You are not going to find any turntable, even a direct drive with a vernier control, that will permit you to match up in the the exact way you apparently want the vinyl to match the tracks. I don't think there is anything wrong with your turntable, but, once again, you should use a 50 Hz strobe disc and measure the speed to be sure that there is no malfunction in the turntable. You should get a steady measurement that should not vary at all for periods of at least five minutes, or the period of the longest track that you wish to compare. If there is any variation in speed, you will have to have your turntable looked at. But, you may not be able to find a reasonably priced turntable that will supply the kind of precision you appear to be demanding. I believe the best way to achieve your objective is to expand or contract the tracks so that you can lay them exactly side by side.

And good luck from that Audacity-using but still easily satisfied old guy,

Joe Z.

chiz
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Re: Cheap TT with speed control?

Post by chiz » 24 May 2019 20:34

Easy way to check turntable speed with Audacity:
Record a few revolutions of the runout groove, then measure the length of the loop which should be (60/33.333=) 1.8 seconds for 33.333 rpm or (60/45=) 1.333 seconds for 45 rpm.

Bob Dillon
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Re: Cheap TT with speed control?

Post by Bob Dillon » 24 May 2019 20:50

rvb wrote:
24 May 2019 05:18
I measure the speed with a recording of a vinyl track against the cd track. That is were the dislike comes from. The tracks do not fit exact beneath each other in audacity for a 100% accurate inspection.
A digitally mastered LP from the same digital source as the CD might make this test valid, barring any speed deviation in the lathe used for the LP cutting. CD's and LP's sourced from analog tape are also subject to small speed deviations in the analog tape replay deck (s), unless they would have been mastered at the exact same time when the tape was played.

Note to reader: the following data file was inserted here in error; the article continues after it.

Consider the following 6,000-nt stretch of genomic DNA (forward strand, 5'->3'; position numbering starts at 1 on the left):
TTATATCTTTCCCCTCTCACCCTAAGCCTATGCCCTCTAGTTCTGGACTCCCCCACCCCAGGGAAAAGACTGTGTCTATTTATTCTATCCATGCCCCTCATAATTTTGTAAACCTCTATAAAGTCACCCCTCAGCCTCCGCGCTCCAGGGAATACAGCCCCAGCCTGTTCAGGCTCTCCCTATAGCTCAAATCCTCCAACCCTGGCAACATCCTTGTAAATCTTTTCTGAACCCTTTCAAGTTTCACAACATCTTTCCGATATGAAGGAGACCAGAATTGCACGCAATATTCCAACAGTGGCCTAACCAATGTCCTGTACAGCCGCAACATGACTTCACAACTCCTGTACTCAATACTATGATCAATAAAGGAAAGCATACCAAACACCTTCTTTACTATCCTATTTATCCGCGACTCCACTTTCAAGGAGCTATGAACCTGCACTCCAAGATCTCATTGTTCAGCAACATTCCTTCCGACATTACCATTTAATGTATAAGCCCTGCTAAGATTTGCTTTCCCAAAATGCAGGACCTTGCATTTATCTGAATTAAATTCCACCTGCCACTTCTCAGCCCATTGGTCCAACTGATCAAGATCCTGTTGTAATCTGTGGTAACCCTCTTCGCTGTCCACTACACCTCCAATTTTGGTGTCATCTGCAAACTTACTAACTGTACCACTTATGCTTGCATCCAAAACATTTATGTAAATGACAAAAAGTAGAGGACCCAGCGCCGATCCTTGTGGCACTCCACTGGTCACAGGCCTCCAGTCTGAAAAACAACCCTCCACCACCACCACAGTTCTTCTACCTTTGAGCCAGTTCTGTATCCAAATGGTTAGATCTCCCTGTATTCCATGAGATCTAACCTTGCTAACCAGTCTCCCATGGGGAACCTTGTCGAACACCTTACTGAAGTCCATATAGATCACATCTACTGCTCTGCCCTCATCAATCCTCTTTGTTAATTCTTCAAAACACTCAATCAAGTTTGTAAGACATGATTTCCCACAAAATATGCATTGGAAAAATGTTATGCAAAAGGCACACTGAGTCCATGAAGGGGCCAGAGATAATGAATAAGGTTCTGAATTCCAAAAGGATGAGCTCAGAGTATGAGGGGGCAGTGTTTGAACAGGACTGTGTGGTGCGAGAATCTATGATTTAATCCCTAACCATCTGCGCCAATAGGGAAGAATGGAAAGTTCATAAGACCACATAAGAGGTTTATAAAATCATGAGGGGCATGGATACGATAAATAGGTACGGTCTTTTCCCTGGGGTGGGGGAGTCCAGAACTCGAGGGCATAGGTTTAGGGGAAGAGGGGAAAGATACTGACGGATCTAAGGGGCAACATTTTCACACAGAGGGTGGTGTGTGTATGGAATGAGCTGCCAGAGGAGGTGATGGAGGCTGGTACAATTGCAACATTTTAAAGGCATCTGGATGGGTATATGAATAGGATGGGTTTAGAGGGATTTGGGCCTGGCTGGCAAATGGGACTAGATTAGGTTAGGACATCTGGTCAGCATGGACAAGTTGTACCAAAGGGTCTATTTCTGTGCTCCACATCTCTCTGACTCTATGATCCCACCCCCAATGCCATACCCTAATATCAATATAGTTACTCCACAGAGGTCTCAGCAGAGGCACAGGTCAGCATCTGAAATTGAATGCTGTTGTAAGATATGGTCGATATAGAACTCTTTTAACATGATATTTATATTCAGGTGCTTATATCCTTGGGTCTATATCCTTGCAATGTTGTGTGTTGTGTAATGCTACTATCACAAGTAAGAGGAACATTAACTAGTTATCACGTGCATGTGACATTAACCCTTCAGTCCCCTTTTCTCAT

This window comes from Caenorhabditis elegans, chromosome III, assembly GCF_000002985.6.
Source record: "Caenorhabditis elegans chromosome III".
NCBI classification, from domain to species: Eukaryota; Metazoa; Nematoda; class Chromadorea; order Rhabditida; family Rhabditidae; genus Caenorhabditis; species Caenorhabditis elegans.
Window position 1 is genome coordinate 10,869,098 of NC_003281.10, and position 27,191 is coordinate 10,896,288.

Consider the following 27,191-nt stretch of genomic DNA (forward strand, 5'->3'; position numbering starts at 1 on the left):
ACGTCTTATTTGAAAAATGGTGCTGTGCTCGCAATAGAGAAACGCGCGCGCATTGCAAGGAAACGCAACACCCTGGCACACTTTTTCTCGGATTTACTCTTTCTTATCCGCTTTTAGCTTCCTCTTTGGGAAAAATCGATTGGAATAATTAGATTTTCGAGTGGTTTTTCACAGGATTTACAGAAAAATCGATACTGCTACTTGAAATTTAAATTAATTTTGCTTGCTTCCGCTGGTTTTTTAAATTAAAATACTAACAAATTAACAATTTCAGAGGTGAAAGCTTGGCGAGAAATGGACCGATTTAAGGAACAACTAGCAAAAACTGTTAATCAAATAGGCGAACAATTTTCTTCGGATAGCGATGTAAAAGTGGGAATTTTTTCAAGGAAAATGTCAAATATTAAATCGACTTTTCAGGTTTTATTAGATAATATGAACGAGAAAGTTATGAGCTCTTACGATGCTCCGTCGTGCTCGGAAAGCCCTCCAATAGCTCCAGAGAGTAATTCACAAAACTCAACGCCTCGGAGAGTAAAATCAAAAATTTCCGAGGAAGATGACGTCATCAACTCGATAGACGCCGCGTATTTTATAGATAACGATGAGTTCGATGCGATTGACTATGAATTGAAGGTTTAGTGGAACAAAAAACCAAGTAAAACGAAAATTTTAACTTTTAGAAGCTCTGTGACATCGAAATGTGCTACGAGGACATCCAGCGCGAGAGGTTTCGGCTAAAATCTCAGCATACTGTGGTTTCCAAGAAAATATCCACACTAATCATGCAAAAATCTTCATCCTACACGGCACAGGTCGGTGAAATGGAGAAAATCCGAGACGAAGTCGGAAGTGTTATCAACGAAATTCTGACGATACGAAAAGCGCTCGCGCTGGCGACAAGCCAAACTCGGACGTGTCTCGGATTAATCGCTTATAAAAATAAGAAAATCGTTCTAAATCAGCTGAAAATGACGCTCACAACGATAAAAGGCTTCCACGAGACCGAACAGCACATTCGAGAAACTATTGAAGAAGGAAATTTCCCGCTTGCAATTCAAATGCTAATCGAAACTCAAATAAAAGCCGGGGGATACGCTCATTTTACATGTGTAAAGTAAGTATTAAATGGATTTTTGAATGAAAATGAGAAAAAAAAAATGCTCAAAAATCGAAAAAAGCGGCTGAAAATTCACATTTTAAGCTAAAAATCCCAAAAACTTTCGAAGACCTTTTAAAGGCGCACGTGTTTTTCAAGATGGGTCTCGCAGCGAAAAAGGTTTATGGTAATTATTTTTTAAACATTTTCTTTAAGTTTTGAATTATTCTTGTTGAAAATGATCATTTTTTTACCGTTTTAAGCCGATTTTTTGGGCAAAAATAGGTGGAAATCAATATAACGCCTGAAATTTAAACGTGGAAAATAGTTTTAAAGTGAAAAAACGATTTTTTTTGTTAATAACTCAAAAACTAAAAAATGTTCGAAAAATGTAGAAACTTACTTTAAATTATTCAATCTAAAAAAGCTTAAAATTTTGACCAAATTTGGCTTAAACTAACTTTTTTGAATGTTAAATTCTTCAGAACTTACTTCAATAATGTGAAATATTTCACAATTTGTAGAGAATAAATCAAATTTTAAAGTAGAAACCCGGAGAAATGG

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Re: Cheap TT with speed control?

Post by Coffee Phil » 24 May 2019 22:01

Hi rvb,

You received a few answers on the importance or lack of matching your Lp to your CD of the same material.

If you want to know how close you are to 33 1/3 RPM put a small piece of tape on the edge of the platter and count the revolutions in 3 minutes. It should be precisely 100.

To figure if it is practical to "tweak" the speed of your machine we need to know what it is.

Phil
rvb wrote:
23 May 2019 20:08
My turntable runs 33.5 RPM and I can't adjust. I do not like. Should be perfect 33 1/3 RPM.

chiz
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Re: Cheap TT with speed control?

Post by chiz » 25 May 2019 00:27

chiz wrote:
24 May 2019 20:34
Easy way to check turntable speed with Audacity:
Record a few revolutions of the runout groove, then measure the length of the loop which should be (60/33.333=) 1.8 seconds for 33.333 rpm or (60/45=) 1.333 seconds for 45 rpm.
I just checked one of mine via this method and it is 1.800114 seconds at "33" so a touch slow but nothing I can't live with.

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Re: Cheap TT with speed control?

Post by Bob Dillon » 25 May 2019 01:07